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Discussion Starter · #1 ·
I have had a 2 amp charger for many years. The vstrom has a sealed battery and I'm not used to that. How do I know how many hours are required for a monthly winter charge? It's been plugged in for about 4 hours right now. With my other bike I have a traditional battery that you can top up. I leave it on for 24 hours.

thanks, -Al
 

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Does the charger switch to trickle charging when it finishes charging?... Meaning it's a smart charger... If not, you can do the math... a 10amp battery charged from empty will take roughly 5 -6 hours to fully charge using a 2 amp charger... 4 hours should be good enough since you battery probably wasn't empty to begin with... It is just a rule of thumb... sealed batteries and non sealed batteries charge basically the same way, by the way...
 

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Of course voltage is a reasonable indication of charge, but I'm guessing what your saying is you like to measure specific gravity of the fluid. I've found even though a battery is a "sealed" oone it's still possible to get the cell caps off. Thing is the volumn of liquid prolly is'nt enough to draw into a hydrometer... even the miniature ones for small batteries.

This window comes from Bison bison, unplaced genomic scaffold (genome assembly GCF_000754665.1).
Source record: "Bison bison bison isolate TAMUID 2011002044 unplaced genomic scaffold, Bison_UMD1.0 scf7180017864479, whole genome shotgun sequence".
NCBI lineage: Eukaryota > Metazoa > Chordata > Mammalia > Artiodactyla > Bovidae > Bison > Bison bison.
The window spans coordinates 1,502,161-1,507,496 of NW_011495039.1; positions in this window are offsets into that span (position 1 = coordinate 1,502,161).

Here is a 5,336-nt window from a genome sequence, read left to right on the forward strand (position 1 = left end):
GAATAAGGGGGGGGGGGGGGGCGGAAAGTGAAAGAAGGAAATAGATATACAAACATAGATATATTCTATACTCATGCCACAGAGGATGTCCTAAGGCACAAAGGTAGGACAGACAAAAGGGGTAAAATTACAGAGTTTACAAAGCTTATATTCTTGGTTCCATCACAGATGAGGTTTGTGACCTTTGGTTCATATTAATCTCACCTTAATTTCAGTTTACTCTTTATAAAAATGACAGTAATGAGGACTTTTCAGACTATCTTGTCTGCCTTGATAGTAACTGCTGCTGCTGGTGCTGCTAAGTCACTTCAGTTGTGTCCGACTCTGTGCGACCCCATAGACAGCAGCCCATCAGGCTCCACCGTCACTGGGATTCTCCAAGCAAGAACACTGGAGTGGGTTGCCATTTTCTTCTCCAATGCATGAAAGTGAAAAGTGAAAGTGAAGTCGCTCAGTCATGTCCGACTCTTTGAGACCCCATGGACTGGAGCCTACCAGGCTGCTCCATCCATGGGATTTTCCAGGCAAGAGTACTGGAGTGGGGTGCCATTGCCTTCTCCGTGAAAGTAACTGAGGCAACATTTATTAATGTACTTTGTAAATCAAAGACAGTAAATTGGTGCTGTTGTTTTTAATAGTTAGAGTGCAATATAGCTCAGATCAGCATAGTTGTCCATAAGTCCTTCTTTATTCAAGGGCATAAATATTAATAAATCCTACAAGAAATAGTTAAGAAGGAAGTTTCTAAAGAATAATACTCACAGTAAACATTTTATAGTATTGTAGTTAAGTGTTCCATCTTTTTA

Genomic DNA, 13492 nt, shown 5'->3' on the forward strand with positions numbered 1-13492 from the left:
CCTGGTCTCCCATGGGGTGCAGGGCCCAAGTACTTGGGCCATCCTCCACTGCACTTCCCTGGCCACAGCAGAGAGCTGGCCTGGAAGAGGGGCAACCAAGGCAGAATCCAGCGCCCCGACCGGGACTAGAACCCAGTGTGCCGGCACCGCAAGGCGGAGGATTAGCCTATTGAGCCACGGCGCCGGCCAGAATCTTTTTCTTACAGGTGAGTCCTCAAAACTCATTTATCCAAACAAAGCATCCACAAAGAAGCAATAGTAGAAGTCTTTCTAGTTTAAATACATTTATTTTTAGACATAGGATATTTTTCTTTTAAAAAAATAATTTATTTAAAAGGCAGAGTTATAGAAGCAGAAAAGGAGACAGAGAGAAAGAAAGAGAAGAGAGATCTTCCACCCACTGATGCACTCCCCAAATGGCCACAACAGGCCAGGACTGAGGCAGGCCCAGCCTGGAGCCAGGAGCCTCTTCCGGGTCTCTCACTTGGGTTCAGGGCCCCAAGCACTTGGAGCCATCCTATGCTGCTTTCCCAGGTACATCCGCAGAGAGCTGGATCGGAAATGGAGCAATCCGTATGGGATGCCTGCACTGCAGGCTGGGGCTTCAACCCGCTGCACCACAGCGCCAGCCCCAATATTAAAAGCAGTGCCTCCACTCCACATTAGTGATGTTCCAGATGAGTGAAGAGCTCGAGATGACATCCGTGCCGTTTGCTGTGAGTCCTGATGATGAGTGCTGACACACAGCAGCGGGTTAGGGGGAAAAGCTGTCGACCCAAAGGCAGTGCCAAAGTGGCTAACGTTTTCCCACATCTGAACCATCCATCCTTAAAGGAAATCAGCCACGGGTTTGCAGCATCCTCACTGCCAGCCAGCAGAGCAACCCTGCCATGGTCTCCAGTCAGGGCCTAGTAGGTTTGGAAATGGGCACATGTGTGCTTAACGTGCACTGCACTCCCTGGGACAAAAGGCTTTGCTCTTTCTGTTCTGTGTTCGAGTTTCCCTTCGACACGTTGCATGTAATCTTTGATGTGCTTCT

I think a 2 amp. charger, even a tapering charge one, is excessive for battery winter maintenance. Battry-Tenders are what I have... several and I just leave 'em on a couple days then remove for a week or so ...... not scientific formula... but it works for me.

dave
 

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Discussion Starter · #6 ·
Thanks for the link tmcgee. The charger is a Motomaster (Canadian Tire) from 1987 or so. Probably does not have the latest technology. Since the battery is sealed I didn't want to boil it and make it explode by leaving it on all night. I'm used to my old battery and not having to think about it...:yesnod:

I don't have a voltmeter either. It's supposed to be warm here on the weekend. I'm sure when I pop the battery in it will start right up and I won't have to charge it again.
 

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I have a similar charger. For a one time charge I'll run it overnight. On the car battery I'll leave it on about twice as long. It's never boiled a battery.

If you want to run the 2 amp charger to maintain the battery over the winter, you could run it overnight on the battery once a month, or (and I've never tried this, but it seems reasonable) put the charger on a timer so that it runs for an hour a day.

A few years ago I picked up a battery tender junior at a bike show. The battery stays in the bike but I remove the leads from the battery, then leave the battery tender running all winter - works fine.
 
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